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When you’ve been designing direct-mail pieces for any length of time, it’s easy to think you have a good handle on what needs to be done in order to obtain the results your client is looking for. Yet every once in a while it’s a good idea More »
“Let Us Lighten the Load.” To convey this marketing message, Cacao Design created a truly unique corporate brochure that literally floats inside its white presentation box. Cutouts on either side of the box reveal a stripe of signature color (orange) and a feat of levitation More »
Have seven minutes? Then join us as all the steps begin to come together in this, the third installment of PaperSpecs’ look at the wonderfully intricate papermaking process. Discover how that oatmeal-like soup becomes the sleek and sexy sheets we More »
A borderline obsessive who won’t stop short of exceptional?
Do you agonize over typefaces, color swatches, paper samples and
the perfect printing concoction for your creation of graphic glory?
If so, then you’ve got the making of a PaperSpecs PRO.
What happens when uber-clever advertising agency OgilvyOne meets the uber-focused color-classifyer Pantone? A colorful bit of whimsy in the offices of the former, and major cool points for the latter. OgilvyOne’s design team transformed two structural columns in their workplace into colorful comedy-tragedy-like twin emoticons using “paper pixels” – 1-inch-square Pantone chips torn from more than 100 Pantone swatchbooks. (Not to worry: the books were supplied by After Sales Director for Pantone EMEA Paul Graham, so the carnage was all officially sanctioned by the Color Mothership.)
The two 10-foot-high emoticons, one smiling, the other frowning, were hand assembled by 12 people over 52 hours. You can watch the creation of these twin Pantone pillars below:
There’s nothing inherently funny about type. But illustrator Andy Smth, who’s put his skills to work for the likes of Sony, Penguin books and Cadbury, decided a melding of corny one-liners and type might make for some fine prints, books and coasters. Inspiration struck when he was creating the cover for a children’s joke book for MacMillan. The resulting work is the focus of a solo show at the Bristol Soma Gallery in England.
As he told Creative Review,
“Flicking through all these cheesy puns and one liners, it occurred to me that they’d make great prints – I really like the way they are very sharp and succinct in their delivery and how they play with words,” he says.
Most writers would be chuffed to bits simply to have their book chosen as the winner of a £40,000 (about $66,500) prize. But London’s Folio Society, publisher of the world’s great books in finely-designed collector’s editions, couldn’t just leave it at a check, a handshake, and a quick shove of the winner in the direction of the customary chicken dinner.
The Society enlisted British design heavy hitters Sir Kenneth Grange and Mike Dempsey to craft the prize itself, with the help of Consultancies Sunday and Planning Unit, which created the branding and look of the Prize. And really, what an amazing job they’ve done, as you can see below.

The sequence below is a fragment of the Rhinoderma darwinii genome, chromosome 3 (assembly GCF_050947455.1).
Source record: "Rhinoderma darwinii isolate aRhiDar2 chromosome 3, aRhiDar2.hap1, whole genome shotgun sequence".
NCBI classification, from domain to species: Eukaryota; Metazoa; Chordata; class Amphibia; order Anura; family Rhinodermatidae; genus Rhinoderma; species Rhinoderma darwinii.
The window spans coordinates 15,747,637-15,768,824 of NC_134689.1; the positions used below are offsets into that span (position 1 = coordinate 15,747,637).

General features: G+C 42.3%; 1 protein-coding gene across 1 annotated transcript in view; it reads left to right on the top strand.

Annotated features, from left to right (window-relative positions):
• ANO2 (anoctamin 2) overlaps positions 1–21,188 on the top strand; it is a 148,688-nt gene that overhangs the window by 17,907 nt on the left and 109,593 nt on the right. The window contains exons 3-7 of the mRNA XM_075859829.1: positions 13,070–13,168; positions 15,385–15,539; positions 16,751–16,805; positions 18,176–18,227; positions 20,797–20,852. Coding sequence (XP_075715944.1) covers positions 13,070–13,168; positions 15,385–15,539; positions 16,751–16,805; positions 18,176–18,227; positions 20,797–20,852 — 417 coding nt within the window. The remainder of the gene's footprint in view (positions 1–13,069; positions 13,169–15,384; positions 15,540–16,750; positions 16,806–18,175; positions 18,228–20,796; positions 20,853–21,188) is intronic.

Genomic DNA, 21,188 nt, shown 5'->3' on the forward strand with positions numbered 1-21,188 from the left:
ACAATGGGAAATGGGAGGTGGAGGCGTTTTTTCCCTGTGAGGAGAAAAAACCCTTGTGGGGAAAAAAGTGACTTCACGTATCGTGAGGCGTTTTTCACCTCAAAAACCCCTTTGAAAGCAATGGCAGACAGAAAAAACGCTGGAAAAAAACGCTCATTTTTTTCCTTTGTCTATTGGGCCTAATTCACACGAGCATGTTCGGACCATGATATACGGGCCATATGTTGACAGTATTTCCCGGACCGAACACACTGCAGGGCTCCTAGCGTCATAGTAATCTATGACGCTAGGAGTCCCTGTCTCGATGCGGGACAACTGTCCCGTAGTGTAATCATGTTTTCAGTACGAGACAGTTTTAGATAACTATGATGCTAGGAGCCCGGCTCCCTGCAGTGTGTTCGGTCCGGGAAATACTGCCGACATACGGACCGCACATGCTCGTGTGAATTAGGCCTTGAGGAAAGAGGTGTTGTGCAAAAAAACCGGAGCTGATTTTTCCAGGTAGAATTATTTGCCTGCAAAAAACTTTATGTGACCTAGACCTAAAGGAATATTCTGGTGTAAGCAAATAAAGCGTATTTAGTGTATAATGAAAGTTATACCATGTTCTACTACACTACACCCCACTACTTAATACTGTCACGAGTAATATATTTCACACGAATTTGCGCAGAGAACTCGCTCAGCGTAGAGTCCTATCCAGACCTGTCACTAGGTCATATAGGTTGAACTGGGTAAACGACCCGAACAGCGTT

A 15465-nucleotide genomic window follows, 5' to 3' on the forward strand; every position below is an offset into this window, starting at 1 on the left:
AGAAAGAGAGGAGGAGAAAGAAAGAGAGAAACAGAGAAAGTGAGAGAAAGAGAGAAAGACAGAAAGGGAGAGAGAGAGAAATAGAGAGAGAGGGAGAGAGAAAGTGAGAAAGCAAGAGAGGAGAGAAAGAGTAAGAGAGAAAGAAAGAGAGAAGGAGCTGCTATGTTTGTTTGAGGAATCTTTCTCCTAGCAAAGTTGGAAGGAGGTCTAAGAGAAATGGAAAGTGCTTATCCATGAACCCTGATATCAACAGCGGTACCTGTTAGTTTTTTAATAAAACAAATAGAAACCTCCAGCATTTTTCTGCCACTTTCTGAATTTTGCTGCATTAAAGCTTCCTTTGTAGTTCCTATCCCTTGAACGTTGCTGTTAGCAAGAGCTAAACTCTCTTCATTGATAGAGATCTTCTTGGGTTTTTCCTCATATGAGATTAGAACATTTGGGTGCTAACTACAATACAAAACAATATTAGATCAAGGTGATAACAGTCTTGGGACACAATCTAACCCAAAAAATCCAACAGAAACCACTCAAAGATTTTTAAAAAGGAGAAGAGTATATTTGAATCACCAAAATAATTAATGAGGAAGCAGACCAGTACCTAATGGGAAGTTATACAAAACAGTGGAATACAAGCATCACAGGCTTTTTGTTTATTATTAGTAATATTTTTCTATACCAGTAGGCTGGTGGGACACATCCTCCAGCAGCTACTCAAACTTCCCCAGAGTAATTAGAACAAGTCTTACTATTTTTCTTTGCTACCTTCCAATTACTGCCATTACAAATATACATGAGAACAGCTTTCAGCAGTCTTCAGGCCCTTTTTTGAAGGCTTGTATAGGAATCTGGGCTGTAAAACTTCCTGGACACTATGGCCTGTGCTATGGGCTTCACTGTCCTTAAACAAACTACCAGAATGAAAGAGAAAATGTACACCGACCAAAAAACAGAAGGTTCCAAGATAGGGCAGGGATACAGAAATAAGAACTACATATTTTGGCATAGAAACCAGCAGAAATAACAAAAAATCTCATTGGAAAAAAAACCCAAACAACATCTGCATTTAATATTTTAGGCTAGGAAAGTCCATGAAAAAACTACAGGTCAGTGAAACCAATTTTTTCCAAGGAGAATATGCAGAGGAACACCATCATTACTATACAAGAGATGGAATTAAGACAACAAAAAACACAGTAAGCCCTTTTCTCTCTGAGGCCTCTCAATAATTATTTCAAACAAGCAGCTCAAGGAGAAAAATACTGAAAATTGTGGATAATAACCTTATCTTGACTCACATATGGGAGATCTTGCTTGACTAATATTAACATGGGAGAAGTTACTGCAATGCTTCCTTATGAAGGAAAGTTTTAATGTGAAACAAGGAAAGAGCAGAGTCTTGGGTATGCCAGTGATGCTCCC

The prize consists of a letterpressed certificate crafted by Wyvern Bindery featuring “The Folio Prize 2014″ embossed vertically along the left-hand margin of the document, and a gold-foil seal at the bottom right. A calligrapher was used to fill in the particulars of this year’s prize winner: American George Saunders for his book of short stories, The Tenth of December.
The certificate was then rolled up, tied with red ribbon, and secured in a beautiful, gold blocked, red-leather-bound pentagon box with a marbled interior.
This, the very first Folio Prize, was awarded to Saunders back in December. He’s welcome to keep the $66.5 K, but we wouldn’t mind taking that gorgeous trophy package off his hands. (What a PaperSpecs PRO Golden Ticket item that would make!)
The Pepsi Generation may soon become the Paper Generation, according to a patent that recently came to light. The PepsiCo patent application – filed with the World Intellectual Property Organization – describes a process for making bottles from paper fibers, though an internal plastic liner would still be used on the inside, according to BeverageDaily.com.
Exactly how this would be accomplished remains unclear, as experts interviewed for the BeverageDaily.com piece suggest that the packaging would only be good for partially carbonated beverages such as draft beers, rather than fully carbonated ones like Pepsi’s flagship product. Of course Pepsi also sells a variety of non-carbonated drinks, including Naked and Tropicana juices and Aquafina bottled waters.
The world’s first paper wine bottle only recently hit the market last November with the appropriately named Paperboy wine, inside a bottle designed by the UK’s GreenBottle.
Over the last few years, Mohawk has gradually transformed itself from a paper company with a firm hand in the digital realm to a future-focused company that has a firm hand in the print and digital worlds. Continuing with that momentum, the company today announced the creation of the $1.5 million Mohawk Print Innovation Center in Albany.
The heart of the new center will be three new state-of-the art digital presses, the better to continue its digital-paper innovations. Those presses are:
In addition to aiding in the development of future digital papers, the presses will be used to produce marketing materials for Mohawk’s digital products, as well as a means to show designers just what kinds of results can be achieved using top-of-the-line digital presses and papers.
At a time when deadlines are shrinking faster than human attention spans, digital is clearly the future of print, and Mohawk is poised to be one of the trailblazers for digital-paper innovations.